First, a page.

Finance  ·  CMBS

CMBS Loan on 601W Companies’ 410 Tenth Avenue Hit With Cash Management Clause

A lease termination request from First Republic has triggered the action on the Hudson Yards office property.

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A lease termination request has triggered a cash management clause for the $565 million commercial mortgage-backed securities (CMBS) loan backed by 410 Tenth Avenue, an office property in Manhattan’s Hudson Yards, Commercial Observer has learned.

“The master servicer is now controlling the revenue/cash as a form of protection to the bondholders,” Mike Haas, founder and CEO of CRED iQ, told CO. 

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The 601W Companies, which acquired the 20-story building in late 2020 from SL Green (SLG) for $953 million, lost full control of the property’s cash flow after First Republic Bank (FRCB) began looking to terminate its lease well before its 2036 expiration, according to servicer data from CRED iQ. First Republic is the second-largest tenant in the 631,944-square-foot property, comprising 33 percent of its gross leasable area. 

First Republic was sold to JPMorgan Chase (JPM) in May during the height of the 2023 regional banking crisis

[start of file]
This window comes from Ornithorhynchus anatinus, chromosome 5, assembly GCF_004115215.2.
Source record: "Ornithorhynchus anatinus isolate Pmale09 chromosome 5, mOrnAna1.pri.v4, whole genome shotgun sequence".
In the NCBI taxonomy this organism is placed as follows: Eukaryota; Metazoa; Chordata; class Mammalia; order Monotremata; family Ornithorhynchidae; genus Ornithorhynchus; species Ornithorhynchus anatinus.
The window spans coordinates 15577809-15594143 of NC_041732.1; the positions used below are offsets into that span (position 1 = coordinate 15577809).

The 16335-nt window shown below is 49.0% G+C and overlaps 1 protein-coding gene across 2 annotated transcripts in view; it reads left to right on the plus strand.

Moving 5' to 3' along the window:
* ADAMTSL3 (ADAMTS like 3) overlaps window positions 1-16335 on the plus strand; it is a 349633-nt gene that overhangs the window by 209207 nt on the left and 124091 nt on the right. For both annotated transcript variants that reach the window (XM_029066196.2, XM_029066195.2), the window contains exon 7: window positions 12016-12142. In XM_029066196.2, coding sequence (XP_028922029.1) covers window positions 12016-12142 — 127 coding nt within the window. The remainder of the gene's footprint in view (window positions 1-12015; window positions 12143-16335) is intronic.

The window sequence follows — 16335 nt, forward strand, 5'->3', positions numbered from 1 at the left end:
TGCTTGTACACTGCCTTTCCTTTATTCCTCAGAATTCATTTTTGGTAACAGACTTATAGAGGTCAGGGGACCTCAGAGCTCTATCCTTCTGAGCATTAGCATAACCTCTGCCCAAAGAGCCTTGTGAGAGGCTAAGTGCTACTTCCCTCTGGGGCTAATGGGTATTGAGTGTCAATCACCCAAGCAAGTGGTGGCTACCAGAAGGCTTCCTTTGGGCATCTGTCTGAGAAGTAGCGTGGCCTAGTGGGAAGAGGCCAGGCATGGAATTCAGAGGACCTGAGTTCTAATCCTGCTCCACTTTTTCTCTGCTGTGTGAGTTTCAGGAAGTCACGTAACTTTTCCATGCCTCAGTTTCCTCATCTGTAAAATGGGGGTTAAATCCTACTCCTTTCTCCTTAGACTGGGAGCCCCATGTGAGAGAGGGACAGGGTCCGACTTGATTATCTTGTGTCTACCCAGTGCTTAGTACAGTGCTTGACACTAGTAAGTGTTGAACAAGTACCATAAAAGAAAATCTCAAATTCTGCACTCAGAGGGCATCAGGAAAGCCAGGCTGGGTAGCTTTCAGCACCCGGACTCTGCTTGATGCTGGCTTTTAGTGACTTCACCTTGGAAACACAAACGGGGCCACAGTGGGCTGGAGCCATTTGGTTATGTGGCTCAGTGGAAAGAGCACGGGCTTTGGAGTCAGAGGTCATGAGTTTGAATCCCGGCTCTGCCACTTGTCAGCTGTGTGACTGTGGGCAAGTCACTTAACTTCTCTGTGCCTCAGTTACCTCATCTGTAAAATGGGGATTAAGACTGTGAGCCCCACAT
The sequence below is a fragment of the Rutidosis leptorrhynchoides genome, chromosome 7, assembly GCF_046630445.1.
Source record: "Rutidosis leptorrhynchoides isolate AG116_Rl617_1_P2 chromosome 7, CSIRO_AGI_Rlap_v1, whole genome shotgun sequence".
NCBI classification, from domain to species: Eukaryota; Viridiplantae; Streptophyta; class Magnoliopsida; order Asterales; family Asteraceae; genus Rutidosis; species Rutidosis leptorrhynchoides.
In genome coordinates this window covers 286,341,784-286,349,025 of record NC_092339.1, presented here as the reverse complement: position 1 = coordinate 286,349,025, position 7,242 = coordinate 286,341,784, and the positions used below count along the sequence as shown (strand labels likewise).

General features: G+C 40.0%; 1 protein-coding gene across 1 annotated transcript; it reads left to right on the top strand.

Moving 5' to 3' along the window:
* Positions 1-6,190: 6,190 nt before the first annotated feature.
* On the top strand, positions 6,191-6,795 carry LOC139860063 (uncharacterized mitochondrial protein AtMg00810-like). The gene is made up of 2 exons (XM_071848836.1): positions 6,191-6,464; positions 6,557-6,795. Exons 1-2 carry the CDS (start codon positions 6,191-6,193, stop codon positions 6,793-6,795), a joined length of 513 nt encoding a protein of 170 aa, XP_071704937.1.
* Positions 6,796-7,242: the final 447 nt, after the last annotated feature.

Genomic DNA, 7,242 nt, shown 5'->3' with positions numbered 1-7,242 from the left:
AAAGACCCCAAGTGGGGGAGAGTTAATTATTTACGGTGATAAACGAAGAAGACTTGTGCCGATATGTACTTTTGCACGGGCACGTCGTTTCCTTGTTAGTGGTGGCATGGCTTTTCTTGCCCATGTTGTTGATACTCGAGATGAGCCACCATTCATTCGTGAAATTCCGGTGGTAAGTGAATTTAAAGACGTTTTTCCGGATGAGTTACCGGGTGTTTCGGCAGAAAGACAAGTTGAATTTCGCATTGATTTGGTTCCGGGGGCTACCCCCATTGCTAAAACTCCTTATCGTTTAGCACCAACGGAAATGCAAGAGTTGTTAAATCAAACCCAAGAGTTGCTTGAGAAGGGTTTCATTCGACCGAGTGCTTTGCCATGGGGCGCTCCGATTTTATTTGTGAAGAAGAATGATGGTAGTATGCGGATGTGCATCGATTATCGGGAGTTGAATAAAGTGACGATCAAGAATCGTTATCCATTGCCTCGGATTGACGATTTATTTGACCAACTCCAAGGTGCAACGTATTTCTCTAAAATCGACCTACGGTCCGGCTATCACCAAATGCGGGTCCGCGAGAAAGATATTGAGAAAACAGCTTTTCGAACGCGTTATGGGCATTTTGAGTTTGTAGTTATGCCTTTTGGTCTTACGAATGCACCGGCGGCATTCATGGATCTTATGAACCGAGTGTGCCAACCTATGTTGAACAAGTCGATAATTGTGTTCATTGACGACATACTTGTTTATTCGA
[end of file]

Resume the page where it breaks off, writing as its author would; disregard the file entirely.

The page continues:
The Federal Deposit Insurance Corp. (FDIC) terminated First Republic’s  lease at 410 Tenth Avenue within the last 10 days after working on a termination agreement since late September, Bisnow reported Friday citing an unidentified 601W executive. JPMorgan never took ownership of the property after acquiring many of First Republic’s assets from the FDIC in May.

The seven-year, fixed-rate $705 million debt package on 410 Tenth Avenue was originated in December 2020, and comprised a $565 million senior CMBS loan from JPMorgan plus $140 million of mezzanine debt. At the time, 601W had taken over a $600 million construction loan that SL Green Realty closed in September 2020 for the property with lenders Goldman Sachs and Wells Fargo, two years after the landlord acquired the asset from the Kaufman Organization for $440 million. 

The current CMBS loan is scheduled to mature in 2032, according to CRED iQ data. 

If First Republic Bank were to stop paying rent, the property would lose $21.2 million and property revenue would be cut from $60 million down to $38.8 million, according to Haas. Amazon (AMZN) is the building’s largest tenant, comprising 53 percent of gross leasable area in a lease that runs through May 2037.

Officials at 601W did not immediately return requests for comment.

Andrew Coen can be reached at acoen@commercialobserver.com